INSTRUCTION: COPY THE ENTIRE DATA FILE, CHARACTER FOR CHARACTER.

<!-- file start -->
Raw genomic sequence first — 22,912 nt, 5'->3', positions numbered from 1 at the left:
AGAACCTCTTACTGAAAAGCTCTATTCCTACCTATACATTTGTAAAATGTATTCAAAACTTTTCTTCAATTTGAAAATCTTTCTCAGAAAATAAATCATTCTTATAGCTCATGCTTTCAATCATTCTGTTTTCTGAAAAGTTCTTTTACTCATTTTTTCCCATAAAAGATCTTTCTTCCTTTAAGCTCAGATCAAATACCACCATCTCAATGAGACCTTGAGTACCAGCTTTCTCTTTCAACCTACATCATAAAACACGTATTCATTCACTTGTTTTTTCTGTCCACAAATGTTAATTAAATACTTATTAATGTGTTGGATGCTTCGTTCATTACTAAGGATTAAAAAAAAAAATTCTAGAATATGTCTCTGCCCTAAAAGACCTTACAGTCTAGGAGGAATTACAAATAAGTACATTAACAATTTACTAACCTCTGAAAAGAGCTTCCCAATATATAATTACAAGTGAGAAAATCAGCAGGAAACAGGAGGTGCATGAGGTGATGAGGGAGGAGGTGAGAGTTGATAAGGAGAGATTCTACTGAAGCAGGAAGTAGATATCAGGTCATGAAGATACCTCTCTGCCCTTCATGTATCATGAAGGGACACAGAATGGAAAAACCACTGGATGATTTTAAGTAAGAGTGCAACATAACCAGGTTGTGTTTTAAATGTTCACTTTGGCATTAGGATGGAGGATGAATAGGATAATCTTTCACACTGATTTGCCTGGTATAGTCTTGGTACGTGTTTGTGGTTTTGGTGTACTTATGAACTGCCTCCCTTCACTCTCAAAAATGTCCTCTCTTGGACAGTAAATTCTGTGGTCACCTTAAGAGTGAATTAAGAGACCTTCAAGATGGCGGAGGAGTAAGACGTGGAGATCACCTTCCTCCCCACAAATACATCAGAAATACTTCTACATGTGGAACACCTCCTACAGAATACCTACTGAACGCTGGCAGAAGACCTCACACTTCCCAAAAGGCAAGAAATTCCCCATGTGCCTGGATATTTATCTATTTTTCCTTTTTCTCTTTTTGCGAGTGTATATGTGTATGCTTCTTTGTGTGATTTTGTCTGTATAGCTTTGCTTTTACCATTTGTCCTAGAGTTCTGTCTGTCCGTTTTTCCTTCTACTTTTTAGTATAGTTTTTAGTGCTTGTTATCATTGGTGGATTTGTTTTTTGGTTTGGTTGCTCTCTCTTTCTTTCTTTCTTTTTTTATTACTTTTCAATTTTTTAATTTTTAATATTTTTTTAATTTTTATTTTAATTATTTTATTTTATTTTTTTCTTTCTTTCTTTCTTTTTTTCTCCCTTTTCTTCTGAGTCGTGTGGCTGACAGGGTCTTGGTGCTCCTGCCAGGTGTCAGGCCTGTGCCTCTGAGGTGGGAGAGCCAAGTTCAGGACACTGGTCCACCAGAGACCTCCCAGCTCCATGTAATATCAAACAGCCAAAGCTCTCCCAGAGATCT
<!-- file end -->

Raw genomic sequence first — 22,912 nt, 5'->3', positions numbered from 1 at the left:
AGAACCTCTTACTGAAAAGCTCTATTCCTACCTATACATTTGTAAAATGTATTCAAAACTTTTCTTCAATTTGAAAATCTTTCTCAGAAAATAAATCATTCTTATAGCTCATGCTTTCAATCATTCTGTTTTCTGAAAAGTTCTTTTACTCATTTTTTCCCATAAAAGATCTTTCTTCCTTTAAGCTCAGATCAAATACCACCATCTCAATGAGACCTTGAGTACCAGCTTTCTCTTTCAACCTACATCATAAAACACGTATTCATTCACTTGTTTTTTCTGTCCACAAATGTTAATTAAATACTTATTAATGTGTTGGATGCTTCGTTCATTACTAAGGATTAAAAAAAAAAATTCTAGAATATGTCTCTGCCCTAAAAGACCTTACAGTCTAGGAGGAATTACAAATAAGTACATTAACAATTTACTAACCTCTGAAAAGAGCTTCCCAATATATAATTACAAGTGAGAAAATCAGCAGGAAACAGGAGGTGCATGAGGTGATGAGGGAGGAGGTGAGAGTTGATAAGGAGAGATTCTACTGAAGCAGGAAGTAGATATCAGGTCATGAAGATACCTCTCTGCCCTTCATGTATCATGAAGGGACACAGAATGGAAAAACCACTGGATGATTTTAAGTAAGAGTGCAACATAACCAGGTTGTGTTTTAAATGTTCACTTTGGCATTAGGATGGAGGATGAATAGGATAATCTTTCACACTGATTTGCCTGGTATAGTCTTGGTACGTGTTTGTGGTTTTGGTGTACTTATGAACTGCCTCCCTTCACTCTCAAAAATGTCCTCTCTTGGACAGTAAATTCTGTGGTCACCTTAAGAGTGAATTAAGAGACCTTCAAGATGGCGGAGGAGTAAGACGTGGAGATCACCTTCCTCCCCACAAATACATCAGAAATACTTCTACATGTGGAACACCTCCTACAGAATACCTACTGAACGCTGGCAGAAGACCTCACACTTCCCAAAAGGCAAGAAATTCCCCATGTGCCTGGATATTTATCTATTTTTCCTTTTTCTCTTTTTGCGAGTGTATATGTGTATGCTTCTTTGTGTGATTTTGTCTGTATAGCTTTGCTTTTACCATTTGTCCTAGAGTTCTGTCTGTCCGTTTTTCCTTCTACTTTTTAGTATAGTTTTTAGTGCTTGTTATCATTGGTGGATTTGTTTTTTGGTTTGGTTGCTCTCTCTTTCTTTCTTTCTTTTTTTATTACTTTTCAATTTTTTAATTTTTAATATTTTTTTAATTTTTATTTTAATTATTTTATTTTATTTTTTTCTTTCTTTCTTTCTTTTTTTCTCCCTTTTCTTCTGAGTCGTGTGGCTGACAGGGTCTTGGTGCTCCTGCCAGGTGTCAGGCCTGTGCCTCTGAGGTGGGAGAGCCAAGTTCAGGACACTGGTCCACCAGAGACCTCCCAGCTCCATGTAATATCAAACAGCCAAAGCTCTCCCAGAGATCT